Final Dough

10 oz white all-purpose flour

9 3/4 oz white “with germ added back in” bread flour

1/2 oz high gluten flour

1/2 oz salt

12 oz water, lukewarm

Mix the flour & salt together, then add all the firm starter, cut into chunks, and the water.  Mix with a spoon, or in a mixer until it all comes together, then knead for as long as you need, until the dough passes the “Windowpane Test“.  Form the dough into a ball and put into a lightly oiled bowl, rolling the dough ball so it is lightly coated in oil.  Cover with plastic wrap and let rise for 3-4 hours, or until doubled in size.

Next, divide the dough into 2 and shape into loaves.  Proof (let rise again) for 2-3 hours, or until doubled in size.

Preheat your oven for quite awhile, especially if you are making free-form loaves. For these, bake at a very high temperature (450 or 500 degrees), using a baking stone and a steam pan and everything.  Bake for 10 minutes, rotate the loaves 180 degrees, then bake for another 10 to 20 minutes, making sure they 

I prefer to bake my bread in loaf pans so it makes a good shape for sandwiches and toast, and so I bake at a lower temperature for a longer time: 350 degrees for 20 minutes, then turn the pans and bake for another 20 minutes or so.

Good luck!  I will be writing an entry soon on raising/keeping starter, so stay tuned!

The latest sourdough experiment

My last two sourdough attempts (see Sourdough and More Sourdough) gave me two delicious loaves that were flat as a shoe.  I was determined to improve the rise this time in hopes of achieving something I could have with poached eggs.  That is the ultimate: poached organic eggs (the fresher the better) on fresh sourdough bread . . . heaven!  My other loaves were just too little to hold all of the runny yolk, making the eating process a little messy.

So I made two adjustments to my dough.  First of all, after doing some research online I read that a too-wet dough can sometimes be slack, and in fact I had been finding my final dough quite loose and not easy to shape into a nice firm loaf.  So this time instead of using the maximum amount of water in the recipe as I had been doing, I went with the minimum.  It resulted in a much firmer dough that shaped into a lovely loaf.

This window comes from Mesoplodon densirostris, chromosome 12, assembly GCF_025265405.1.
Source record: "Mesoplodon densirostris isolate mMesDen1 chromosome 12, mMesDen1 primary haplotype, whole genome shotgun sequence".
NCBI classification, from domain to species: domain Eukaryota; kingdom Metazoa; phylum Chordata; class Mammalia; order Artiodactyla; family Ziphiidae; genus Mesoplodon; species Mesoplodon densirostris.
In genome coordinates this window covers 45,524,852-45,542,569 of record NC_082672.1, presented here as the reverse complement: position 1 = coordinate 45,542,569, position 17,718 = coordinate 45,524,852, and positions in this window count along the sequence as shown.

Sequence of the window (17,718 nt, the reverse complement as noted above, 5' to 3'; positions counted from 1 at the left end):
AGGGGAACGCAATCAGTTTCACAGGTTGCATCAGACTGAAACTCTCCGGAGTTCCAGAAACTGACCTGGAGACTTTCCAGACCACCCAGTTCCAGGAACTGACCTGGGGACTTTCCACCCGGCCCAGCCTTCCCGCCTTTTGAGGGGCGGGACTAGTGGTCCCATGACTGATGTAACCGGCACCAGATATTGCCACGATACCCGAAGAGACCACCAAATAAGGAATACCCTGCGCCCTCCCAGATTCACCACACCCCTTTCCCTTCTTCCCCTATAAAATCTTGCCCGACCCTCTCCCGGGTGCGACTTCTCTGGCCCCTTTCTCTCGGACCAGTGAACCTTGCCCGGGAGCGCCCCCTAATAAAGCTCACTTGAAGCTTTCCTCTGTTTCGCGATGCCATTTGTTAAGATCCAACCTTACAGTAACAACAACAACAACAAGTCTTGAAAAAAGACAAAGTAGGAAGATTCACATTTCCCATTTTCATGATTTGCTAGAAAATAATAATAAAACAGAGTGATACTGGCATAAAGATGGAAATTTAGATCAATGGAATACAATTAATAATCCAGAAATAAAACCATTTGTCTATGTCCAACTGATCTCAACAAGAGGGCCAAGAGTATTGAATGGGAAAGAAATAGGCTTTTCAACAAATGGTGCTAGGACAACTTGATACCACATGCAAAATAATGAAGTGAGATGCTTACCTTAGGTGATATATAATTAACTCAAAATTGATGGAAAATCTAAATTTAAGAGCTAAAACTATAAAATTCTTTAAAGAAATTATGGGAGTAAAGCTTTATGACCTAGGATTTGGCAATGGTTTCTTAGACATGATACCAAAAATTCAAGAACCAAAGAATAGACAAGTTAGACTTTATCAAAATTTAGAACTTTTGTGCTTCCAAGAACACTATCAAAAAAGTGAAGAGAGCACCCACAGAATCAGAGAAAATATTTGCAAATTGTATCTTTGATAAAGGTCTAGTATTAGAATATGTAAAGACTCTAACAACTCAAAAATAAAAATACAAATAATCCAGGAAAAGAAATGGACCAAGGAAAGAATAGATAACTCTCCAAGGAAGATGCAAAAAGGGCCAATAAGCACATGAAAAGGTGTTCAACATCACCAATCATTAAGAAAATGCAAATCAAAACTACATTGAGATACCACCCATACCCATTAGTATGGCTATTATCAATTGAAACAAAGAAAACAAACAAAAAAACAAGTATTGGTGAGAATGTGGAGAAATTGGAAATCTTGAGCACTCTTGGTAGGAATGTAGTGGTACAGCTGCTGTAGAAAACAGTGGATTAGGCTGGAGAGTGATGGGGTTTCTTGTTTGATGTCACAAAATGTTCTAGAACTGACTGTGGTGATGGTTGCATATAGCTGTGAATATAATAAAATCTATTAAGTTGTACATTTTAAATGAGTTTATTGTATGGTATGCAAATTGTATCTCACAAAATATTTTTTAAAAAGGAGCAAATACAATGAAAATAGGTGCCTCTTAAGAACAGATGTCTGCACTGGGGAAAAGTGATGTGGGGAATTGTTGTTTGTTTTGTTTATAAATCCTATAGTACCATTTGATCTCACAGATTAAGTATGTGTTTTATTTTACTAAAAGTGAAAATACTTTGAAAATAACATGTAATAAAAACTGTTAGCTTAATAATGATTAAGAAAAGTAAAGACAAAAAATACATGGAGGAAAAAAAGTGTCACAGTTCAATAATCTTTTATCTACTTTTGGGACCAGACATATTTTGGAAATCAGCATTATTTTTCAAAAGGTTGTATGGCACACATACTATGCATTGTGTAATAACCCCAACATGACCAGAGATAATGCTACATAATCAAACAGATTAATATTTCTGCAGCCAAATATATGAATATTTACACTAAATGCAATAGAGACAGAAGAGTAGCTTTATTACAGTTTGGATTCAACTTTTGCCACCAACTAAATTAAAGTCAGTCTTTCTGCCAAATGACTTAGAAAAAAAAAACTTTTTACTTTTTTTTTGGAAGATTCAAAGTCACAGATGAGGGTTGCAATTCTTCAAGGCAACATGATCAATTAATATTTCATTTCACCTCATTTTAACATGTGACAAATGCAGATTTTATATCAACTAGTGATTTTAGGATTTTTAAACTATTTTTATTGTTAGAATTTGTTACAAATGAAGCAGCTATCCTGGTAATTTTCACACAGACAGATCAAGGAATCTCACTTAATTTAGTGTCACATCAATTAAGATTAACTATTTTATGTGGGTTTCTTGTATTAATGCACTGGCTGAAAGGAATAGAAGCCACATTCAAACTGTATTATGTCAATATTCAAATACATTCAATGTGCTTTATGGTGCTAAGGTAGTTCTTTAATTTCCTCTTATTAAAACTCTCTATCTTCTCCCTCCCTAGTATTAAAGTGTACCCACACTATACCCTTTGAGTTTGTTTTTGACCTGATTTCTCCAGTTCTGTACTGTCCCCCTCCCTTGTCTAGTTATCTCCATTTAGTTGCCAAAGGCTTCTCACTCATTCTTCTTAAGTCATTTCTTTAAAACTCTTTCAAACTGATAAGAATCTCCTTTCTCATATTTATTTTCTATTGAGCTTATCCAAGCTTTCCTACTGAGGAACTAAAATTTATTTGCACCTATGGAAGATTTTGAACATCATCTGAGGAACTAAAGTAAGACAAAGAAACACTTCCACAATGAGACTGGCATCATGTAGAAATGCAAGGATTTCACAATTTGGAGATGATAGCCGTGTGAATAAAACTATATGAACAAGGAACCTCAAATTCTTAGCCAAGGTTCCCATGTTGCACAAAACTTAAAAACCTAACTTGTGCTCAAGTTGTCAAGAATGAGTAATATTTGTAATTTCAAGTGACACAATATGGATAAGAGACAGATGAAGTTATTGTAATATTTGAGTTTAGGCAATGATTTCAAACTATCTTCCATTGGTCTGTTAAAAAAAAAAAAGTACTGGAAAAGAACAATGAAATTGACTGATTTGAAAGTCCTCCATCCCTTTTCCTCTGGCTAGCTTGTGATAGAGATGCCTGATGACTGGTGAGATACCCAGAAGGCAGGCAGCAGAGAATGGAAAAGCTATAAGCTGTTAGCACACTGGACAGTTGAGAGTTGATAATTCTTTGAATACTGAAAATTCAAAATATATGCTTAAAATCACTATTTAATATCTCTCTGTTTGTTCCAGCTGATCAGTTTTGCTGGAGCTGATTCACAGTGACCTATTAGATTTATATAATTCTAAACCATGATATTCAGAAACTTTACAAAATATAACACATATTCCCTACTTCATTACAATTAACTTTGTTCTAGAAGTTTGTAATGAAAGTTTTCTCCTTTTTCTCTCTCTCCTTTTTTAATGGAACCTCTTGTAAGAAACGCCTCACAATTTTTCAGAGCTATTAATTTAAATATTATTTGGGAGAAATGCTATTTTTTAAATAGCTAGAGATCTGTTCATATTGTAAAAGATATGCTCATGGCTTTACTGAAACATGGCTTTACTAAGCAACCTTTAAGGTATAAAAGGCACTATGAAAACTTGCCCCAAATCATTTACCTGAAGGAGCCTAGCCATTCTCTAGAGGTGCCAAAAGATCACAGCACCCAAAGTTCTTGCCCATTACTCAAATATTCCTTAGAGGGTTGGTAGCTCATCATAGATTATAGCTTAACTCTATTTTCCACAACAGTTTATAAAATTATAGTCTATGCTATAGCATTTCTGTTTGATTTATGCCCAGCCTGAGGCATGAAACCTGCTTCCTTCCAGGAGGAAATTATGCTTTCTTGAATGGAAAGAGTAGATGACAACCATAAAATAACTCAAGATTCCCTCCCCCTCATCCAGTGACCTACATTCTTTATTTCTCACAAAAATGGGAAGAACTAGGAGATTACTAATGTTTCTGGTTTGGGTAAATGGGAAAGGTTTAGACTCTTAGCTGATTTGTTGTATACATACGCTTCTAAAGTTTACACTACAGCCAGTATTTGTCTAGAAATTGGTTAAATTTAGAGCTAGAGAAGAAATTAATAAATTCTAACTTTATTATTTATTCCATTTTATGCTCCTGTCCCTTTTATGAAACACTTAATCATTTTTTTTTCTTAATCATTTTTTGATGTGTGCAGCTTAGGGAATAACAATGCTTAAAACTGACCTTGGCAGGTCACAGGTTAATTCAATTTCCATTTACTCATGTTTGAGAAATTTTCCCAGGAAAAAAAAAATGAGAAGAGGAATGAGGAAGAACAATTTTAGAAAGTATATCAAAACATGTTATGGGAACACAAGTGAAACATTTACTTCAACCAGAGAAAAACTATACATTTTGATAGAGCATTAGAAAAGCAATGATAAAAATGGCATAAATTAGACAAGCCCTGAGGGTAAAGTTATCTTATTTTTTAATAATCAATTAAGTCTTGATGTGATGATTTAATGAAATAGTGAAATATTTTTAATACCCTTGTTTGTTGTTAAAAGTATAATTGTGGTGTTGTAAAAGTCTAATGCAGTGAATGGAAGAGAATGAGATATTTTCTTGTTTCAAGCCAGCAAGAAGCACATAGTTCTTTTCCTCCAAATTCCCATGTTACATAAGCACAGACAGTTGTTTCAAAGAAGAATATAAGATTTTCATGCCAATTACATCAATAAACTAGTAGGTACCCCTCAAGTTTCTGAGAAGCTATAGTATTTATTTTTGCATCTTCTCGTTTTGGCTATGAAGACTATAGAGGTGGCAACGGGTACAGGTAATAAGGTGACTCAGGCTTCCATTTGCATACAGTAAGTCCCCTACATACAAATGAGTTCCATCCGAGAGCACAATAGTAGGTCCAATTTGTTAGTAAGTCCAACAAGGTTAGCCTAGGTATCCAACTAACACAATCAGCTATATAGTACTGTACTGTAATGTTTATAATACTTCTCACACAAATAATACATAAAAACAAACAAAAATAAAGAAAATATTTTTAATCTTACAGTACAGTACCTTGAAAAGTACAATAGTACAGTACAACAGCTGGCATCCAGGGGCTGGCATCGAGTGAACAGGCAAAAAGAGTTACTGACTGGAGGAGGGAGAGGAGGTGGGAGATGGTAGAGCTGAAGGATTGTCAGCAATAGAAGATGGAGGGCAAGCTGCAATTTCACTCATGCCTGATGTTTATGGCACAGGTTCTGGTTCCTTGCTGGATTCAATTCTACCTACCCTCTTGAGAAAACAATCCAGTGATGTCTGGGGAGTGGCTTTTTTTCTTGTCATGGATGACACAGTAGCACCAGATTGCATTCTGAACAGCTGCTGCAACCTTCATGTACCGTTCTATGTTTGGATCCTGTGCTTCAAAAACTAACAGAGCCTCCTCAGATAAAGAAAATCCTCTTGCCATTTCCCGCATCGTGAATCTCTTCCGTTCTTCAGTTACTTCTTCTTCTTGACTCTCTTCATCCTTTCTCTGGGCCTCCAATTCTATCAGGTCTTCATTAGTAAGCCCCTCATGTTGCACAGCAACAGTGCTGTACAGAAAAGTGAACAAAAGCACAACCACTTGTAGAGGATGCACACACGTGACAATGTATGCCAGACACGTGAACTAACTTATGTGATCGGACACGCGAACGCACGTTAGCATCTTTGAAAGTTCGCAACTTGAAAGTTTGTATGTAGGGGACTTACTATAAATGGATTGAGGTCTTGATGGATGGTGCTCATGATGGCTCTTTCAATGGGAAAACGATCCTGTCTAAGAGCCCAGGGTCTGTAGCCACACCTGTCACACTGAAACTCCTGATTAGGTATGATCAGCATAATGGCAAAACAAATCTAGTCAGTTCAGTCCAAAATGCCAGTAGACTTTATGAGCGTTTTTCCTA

The second thing is that the only “white” organic bread flour I can find still contains the germ.  It’s basically like whole wheat without the bran.  Again, after some online research, I discovered that the phytates in whole wheat flour can affect gluten production.  I would also imagine if there’s all that germ in there, it must mean a lower percentage of starch and gluten than regular white flour.  

I am still not completely comfortable working with this flour.  It has never made a beautiful Windowpane even after kneading for over 20 minutes!  So recently I’ve been kneading for around 7-8 minutes and stopping when there is the slightest semblance of a windowpane.  One website (the amazing recommends adding some Gluten Flour (also known as Vital Wheat Gluten) to the flour to boost the gluten percentage of the flour.  I tried this–I added 1 tbsp, or 1/4 oz of Gluten flour to the final dough.  The dough definitely felt more springy when I was kneading it, and though it never got silky-smooth, the gluten did seem to develop more properly than it had been.

I also made a third adjustment, which was to use a smaller loaf pan for one of my loaves. 

The result?  Definite improvement!  The loaf in the smaller pan especially rose higher, and though I haven’t cut into it yet, I would imagine the crumb is slightly less dense than my other loaves have been.